“Untamed Pharmaceuticals” 40hx30w oil
My post will be a not so brief explanation of how I composed the oil painting. Included are details or the painting and working drawings. I used the image of a tiger tamer, as a metaphor for battling a pharmaceutical industry that is guilty of predatory pricing and releasing highly addictive prescription drugs to the public. To turn the metaphor idea into a painting, I used a live drawing from a model, a study of a man in a Ruben’s painting, photo references, poetry, an oil study from life set up in my studio, and visual influences from an art exhibit I saw on Samoan tattoos.
The Man with the Tiger Tattoo
I chose this drawing from a live model to start thumbnails. His arm and hand on the green towel seemed strong visually to me.
I worked out various compositions with a tamer and whole tigers. They were too literal. One day I was doodling and thinking, tiger and tail and I came up with the tiger balloon in my sketchbook.
My sketchbook ideas morphed into the composition in the painting. I sized out my canvas based on the proportions of my preparatory sketch (below – notice it is a mess of cut out tracing paper ideas) and put down the drawing in charcoal on the canvas.
The life drawing has no detail on the man’s face. I knew I wanted him to have red hair (the model had reddish blonde hair) and some sideburn chops or some facial hair to make him tiger-like. I had just gotten a book on Rubens at a library book sale and found the head I was seeking, whiskers and all. Below is a study from my sketchbook from a painting called “The Four Philosophers” by Peter Paul Rubens. The profile if the man in my painting is more tiger-like.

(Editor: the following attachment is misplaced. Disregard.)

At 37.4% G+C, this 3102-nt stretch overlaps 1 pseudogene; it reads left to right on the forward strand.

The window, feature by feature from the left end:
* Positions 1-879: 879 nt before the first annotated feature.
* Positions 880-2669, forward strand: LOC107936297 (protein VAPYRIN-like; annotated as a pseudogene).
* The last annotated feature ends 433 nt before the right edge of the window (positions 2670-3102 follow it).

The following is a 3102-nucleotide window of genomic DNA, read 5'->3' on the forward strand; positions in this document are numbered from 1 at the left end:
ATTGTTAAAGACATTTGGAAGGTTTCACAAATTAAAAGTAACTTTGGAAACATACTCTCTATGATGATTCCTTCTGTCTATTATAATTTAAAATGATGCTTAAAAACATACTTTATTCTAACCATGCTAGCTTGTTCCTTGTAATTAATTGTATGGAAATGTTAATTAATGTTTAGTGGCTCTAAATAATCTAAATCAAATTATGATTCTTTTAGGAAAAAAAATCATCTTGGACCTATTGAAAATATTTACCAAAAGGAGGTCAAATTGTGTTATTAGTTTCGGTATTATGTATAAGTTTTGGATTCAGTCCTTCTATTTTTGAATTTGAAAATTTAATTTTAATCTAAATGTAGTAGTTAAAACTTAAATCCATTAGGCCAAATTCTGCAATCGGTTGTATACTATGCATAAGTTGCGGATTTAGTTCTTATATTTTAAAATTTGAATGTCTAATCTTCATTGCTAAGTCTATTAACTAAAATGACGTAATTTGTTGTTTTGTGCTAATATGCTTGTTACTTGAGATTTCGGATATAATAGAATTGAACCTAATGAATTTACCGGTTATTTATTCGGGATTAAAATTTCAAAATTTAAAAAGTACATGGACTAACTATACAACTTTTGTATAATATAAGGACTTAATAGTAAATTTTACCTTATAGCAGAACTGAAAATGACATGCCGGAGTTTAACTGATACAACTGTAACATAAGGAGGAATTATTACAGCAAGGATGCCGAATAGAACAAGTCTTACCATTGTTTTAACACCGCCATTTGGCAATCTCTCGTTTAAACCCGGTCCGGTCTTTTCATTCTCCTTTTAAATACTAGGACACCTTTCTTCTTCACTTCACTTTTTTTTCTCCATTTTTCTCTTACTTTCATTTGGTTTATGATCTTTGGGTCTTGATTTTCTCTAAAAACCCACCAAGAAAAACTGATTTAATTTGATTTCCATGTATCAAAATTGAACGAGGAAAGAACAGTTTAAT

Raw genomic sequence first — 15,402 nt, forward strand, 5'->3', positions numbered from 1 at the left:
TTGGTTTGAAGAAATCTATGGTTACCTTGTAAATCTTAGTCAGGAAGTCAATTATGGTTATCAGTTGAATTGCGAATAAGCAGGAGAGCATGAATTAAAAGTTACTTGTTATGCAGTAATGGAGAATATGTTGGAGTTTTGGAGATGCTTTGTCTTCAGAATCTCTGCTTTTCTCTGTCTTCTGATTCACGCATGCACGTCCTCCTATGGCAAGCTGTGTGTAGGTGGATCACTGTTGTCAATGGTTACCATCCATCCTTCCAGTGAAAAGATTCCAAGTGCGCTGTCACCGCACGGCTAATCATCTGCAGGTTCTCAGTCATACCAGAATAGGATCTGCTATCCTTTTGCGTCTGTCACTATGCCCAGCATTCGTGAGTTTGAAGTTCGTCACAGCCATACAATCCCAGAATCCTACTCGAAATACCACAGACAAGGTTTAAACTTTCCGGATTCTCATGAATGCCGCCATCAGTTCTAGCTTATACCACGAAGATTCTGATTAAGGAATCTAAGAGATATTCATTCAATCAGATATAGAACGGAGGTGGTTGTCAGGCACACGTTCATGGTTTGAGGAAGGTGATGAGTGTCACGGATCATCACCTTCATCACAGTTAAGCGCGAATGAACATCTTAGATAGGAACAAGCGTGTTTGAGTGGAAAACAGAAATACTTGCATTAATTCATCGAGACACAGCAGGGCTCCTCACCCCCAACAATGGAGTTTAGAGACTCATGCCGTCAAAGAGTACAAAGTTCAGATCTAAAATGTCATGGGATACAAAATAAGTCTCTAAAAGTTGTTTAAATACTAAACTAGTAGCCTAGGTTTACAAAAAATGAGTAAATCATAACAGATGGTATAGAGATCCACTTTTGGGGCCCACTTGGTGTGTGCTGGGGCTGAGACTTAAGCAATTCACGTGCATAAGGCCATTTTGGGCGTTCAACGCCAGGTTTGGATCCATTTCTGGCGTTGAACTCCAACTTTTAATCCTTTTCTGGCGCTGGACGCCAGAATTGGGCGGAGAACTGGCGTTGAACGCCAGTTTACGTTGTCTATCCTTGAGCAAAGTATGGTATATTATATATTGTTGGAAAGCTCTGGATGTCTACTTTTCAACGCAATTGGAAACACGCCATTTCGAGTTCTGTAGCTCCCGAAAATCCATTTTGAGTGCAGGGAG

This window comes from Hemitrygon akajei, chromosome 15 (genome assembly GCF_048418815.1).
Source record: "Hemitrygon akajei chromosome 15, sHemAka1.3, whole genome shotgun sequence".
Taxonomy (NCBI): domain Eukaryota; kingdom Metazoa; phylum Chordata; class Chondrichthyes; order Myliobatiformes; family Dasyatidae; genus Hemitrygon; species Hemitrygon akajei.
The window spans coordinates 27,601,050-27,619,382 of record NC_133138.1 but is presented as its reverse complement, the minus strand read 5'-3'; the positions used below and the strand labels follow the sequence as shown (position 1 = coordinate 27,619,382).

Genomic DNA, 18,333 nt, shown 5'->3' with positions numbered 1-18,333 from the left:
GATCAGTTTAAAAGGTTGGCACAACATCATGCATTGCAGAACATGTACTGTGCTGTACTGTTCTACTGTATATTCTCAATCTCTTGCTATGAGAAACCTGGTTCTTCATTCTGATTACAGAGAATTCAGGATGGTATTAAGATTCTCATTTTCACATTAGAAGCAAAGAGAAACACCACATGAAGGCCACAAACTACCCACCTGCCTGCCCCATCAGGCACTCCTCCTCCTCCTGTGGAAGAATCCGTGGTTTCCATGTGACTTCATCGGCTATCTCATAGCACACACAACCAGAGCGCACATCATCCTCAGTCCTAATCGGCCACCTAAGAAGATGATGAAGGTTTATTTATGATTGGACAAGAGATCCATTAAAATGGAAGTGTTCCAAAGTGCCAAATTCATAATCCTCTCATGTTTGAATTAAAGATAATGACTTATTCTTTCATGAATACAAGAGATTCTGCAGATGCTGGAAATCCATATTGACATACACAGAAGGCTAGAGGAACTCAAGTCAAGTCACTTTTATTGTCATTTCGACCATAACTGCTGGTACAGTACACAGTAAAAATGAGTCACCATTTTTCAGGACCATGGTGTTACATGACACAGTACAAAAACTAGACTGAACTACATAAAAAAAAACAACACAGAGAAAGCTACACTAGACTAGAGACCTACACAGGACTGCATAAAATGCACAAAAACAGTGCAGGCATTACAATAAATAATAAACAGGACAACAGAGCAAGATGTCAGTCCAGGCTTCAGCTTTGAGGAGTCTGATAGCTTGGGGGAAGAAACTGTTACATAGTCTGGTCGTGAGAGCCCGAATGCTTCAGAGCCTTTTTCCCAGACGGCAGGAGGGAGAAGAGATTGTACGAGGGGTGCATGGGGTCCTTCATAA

If you’ve been reading my posts, I often mention that coincidence and me are pals. I couldn’t quite figure out the outfit of my tamer. I had an idea but couldn’t find reference photos. Oddly enough, I found references for the shirt, vest and armband in photos from an article about a drummer in my husband’s Modern Drummer magazine!
An exhibit I saw at the Japanese American National Museum in downtown Los Angeles, CA, influenced the tattoo design. There were beautiful photographs the current day people of Samoa posing to show their tattoos. They were very intricate and also seemed in harmony with the shape of the body and underlying musculature. I hoped to emulate some of that in my tamer’s tattoo.
The purple teardrop earring is a memorial to singer and entertainer, Prince, who was battling chronic pain and became a victim of an accidental drug overdose.
“The Tyger”, by William Blake is the poem that inspired the artwork on the box. I had a good time arranging the words to look like an old poster. Poems are cool.
While working on the painting, I kept seeing tigers everywhere. Putting gas in my car, there is a small sticker of a tiger on the pump. Going to the post office, the new stamps are of wild animals, the featured one is a tiger. The background prop of a T.V. show I’m watching is a tiger poster. The most abstract tiger was an orange wine glass with tiger stripes at its base that was in the clearance section of a plant/ gift store I go to. Just the other day, (now that I’m done with the painting, but writing about it) I checked out a book from the library about a writer and flip to a photo of him standing next to a fake tiger. So far, I haven’t actually seen a tiger balloon, but you never know.
Predatory pricing, ballooning costs, holding a tiger by the tail, an addiction sneaking up on a person… images and phrasing that came to mind while painting.
The Symbolism of Water
First, I had to hunt for the right pitcher at my local thrift stores. When I got a pleasing “circus-like” pitcher (The decorations were a surprise, really) I set it up with the glass in my studio. It is way easier to paint what is in front of me, than to make things up.
To me the water has a double meaning: A symbol of purity or cleansing and a vehicle by which one takes to swallow dangerous prescription drugs. I guess that leaves the glass half full or half empty depending on your perception.
I’ve written enough, time for you to ponder. Maybe take an action. Vote. Read poems. Write letters. Create art. Hold a Tiger to your heart.